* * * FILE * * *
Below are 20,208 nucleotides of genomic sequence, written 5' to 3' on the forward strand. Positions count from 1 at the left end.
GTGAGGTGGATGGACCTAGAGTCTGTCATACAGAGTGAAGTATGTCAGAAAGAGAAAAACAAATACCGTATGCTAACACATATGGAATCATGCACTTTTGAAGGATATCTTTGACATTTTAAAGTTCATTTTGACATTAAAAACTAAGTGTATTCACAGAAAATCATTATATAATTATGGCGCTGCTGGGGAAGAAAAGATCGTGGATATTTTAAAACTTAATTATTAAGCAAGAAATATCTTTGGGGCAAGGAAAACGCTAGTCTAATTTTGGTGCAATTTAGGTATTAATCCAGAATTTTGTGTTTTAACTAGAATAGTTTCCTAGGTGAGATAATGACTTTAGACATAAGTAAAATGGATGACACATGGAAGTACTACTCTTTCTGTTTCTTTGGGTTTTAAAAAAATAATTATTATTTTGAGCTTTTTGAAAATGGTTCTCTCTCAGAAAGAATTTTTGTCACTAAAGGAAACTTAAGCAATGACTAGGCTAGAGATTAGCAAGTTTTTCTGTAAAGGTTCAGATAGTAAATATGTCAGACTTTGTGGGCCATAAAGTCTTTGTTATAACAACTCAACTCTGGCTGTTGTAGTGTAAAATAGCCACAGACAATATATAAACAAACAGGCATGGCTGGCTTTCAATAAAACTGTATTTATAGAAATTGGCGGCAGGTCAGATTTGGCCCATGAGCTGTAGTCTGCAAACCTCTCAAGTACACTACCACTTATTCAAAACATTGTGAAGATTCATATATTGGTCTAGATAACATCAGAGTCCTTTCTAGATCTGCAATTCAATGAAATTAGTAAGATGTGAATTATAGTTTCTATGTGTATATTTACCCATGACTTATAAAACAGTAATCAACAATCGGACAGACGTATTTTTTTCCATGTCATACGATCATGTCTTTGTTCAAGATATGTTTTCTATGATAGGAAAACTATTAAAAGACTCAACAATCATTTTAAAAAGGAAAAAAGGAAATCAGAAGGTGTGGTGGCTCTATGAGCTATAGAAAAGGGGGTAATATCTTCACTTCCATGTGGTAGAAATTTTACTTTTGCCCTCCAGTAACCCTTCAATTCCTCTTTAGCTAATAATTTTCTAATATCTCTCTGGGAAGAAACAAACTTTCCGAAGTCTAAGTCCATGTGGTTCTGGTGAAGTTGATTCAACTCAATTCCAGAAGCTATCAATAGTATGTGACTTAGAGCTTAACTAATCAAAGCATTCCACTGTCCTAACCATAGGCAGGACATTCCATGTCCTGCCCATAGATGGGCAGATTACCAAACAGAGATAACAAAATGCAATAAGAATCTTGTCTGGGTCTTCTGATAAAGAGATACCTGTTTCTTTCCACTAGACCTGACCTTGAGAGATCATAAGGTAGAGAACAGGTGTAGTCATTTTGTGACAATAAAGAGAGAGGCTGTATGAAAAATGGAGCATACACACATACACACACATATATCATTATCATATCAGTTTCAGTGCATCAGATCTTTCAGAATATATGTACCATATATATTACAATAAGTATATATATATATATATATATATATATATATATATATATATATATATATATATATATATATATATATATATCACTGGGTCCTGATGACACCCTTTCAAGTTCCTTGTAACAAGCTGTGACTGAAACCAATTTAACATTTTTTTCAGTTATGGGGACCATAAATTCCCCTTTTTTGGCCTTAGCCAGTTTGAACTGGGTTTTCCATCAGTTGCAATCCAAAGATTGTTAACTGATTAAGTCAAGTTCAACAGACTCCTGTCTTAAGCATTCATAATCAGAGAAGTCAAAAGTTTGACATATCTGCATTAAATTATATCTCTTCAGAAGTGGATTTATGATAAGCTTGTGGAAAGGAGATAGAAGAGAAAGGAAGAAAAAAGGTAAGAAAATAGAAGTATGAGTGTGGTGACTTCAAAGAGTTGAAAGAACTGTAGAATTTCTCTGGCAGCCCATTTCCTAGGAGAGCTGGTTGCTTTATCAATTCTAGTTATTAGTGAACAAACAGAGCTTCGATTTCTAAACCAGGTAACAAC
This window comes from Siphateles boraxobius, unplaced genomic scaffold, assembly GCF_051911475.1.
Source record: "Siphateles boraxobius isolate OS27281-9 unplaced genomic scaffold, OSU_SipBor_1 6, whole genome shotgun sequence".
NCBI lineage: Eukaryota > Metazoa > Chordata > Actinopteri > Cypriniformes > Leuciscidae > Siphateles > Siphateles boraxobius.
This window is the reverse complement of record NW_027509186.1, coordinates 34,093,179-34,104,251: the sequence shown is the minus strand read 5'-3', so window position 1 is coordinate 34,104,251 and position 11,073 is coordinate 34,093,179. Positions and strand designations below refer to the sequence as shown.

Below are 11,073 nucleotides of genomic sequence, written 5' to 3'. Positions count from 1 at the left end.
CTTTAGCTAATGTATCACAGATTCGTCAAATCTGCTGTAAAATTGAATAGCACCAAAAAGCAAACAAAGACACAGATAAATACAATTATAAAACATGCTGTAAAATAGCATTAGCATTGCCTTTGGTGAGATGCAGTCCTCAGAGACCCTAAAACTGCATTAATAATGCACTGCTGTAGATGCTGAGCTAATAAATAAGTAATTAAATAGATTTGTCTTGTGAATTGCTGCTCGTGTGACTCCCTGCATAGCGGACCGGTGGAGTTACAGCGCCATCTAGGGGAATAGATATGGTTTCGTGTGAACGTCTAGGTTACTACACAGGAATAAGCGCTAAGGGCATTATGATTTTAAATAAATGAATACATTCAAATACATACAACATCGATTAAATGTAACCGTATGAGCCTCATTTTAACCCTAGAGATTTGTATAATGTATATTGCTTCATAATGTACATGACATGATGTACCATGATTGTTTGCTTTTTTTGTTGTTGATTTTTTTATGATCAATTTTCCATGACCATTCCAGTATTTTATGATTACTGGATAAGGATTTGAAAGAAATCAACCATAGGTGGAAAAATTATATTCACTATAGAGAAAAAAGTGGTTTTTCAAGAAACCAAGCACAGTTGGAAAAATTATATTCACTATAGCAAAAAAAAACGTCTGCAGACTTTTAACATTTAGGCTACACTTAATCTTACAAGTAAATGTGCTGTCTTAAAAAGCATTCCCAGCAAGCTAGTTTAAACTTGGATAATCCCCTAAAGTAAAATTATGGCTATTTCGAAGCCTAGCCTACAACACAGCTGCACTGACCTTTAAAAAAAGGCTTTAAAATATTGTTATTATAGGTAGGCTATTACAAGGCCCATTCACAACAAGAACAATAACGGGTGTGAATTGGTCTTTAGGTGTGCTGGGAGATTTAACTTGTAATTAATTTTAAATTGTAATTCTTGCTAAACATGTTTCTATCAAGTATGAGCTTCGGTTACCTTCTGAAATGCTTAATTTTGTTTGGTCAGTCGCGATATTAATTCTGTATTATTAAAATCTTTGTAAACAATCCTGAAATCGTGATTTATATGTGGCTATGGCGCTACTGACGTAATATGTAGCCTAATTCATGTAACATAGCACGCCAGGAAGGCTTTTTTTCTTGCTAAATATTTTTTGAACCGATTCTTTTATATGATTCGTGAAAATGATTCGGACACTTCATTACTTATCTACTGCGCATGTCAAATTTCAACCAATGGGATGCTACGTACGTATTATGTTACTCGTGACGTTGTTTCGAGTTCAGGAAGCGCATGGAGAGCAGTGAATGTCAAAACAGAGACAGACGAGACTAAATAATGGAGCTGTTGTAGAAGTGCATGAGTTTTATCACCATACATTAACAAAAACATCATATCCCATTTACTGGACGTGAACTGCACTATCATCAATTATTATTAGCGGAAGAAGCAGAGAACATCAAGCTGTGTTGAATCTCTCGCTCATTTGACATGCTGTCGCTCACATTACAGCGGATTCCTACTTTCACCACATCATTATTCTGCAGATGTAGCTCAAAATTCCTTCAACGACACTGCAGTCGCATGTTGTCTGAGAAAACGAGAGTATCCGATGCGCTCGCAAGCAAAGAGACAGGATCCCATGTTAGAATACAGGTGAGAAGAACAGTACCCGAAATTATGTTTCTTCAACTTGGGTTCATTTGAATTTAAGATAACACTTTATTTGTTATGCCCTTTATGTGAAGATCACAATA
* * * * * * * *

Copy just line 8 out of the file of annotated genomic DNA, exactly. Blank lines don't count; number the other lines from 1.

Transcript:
CTTTAGCTAATGTATCACAGATTCGTCAAATCTGCTGTAAAATTGAATAGCACCAAAAAGCAAACAAAGACACAGATAAATACAATTATAAAACATGCTGTAAAATAGCATTAGCATTGCCTTTGGTGAGATGCAGTCCTCAGAGACCCTAAAACTGCATTAATAATGCACTGCTGTAGATGCTGAGCTAATAAATAAGTAATTAAATAGATTTGTCTTGTGAATTGCTGCTCGTGTGACTCCCTGCATAGCGGACCGGTGGAGTTACAGCGCCATCTAGGGGAATAGATATGGTTTCGTGTGAACGTCTAGGTTACTACACAGGAATAAGCGCTAAGGGCATTATGATTTTAAATAAATGAATACATTCAAATACATACAACATCGATTAAATGTAACCGTATGAGCCTCATTTTAACCCTAGAGATTTGTATAATGTATATTGCTTCATAATGTACATGACATGATGTACCATGATTGTTTGCTTTTTTTGTTGTTGATTTTTTTATGATCAATTTTCCATGACCATTCCAGTATTTTATGATTACTGGATAAGGATTTGAAAGAAATCAACCATAGGTGGAAAAATTATATTCACTATAGAGAAAAAAGTGGTTTTTCAAGAAACCAAGCACAGTTGGAAAAATTATATTCACTATAGCAAAAAAAAACGTCTGCAGACTTTTAACATTTAGGCTACACTTAATCTTACAAGTAAATGTGCTGTCTTAAAAAGCATTCCCAGCAAGCTAGTTTAAACTTGGATAATCCCCTAAAGTAAAATTATGGCTATTTCGAAGCCTAGCCTACAACACAGCTGCACTGACCTTTAAAAAAAGGCTTTAAAATATTGTTATTATAGGTAGGCTATTACAAGGCCCATTCACAACAAGAACAATAACGGGTGTGAATTGGTCTTTAGGTGTGCTGGGAGATTTAACTTGTAATTAATTTTAAATTGTAATTCTTGCTAAACATGTTTCTATCAAGTATGAGCTTCGGTTACCTTCTGAAATGCTTAATTTTGTTTGGTCAGTCGCGATATTAATTCTGTATTATTAAAATCTTTGTAAACAATCCTGAAATCGTGATTTATATGTGGCTATGGCGCTACTGACGTAATATGTAGCCTAATTCATGTAACATAGCACGCCAGGAAGGCTTTTTTTCTTGCTAAATATTTTTTGAACCGATTCTTTTATATGATTCGTGAAAATGATTCGGACACTTCATTACTTATCTACTGCGCATGTCAAATTTCAACCAATGGGATGCTACGTACGTATTATGTTACTCGTGACGTTGTTTCGAGTTCAGGAAGCGCATGGAGAGCAGTGAATGTCAAAACAGAGACAGACGAGACTAAATAATGGAGCTGTTGTAGAAGTGCATGAGTTTTATCACCATACATTAACAAAAACATCATATCCCATTTACTGGACGTGAACTGCACTATCATCAATTATTATTAGCGGAAGAAGCAGAGAACATCAAGCTGTGTTGAATCTCTCGCTCATTTGACATGCTGTCGCTCACATTACAGCGGATTCCTACTTTCACCACATCATTATTCTGCAGATGTAGCTCAAAATTCCTTCAACGACACTGCAGTCGCATGTTGTCTGAGAAAACGAGAGTATCCGATGCGCTCGCAAGCAAAGAGACAGGATCCCATGTTAGAATACAGGTGAGAAGAACAGTACCCGAAATTATGTTTCTTCAACTTGGGTTCATTTGAATTTAAGATAACACTTTATTTGTTATGCCCTTTATGTGAAGATCACAATA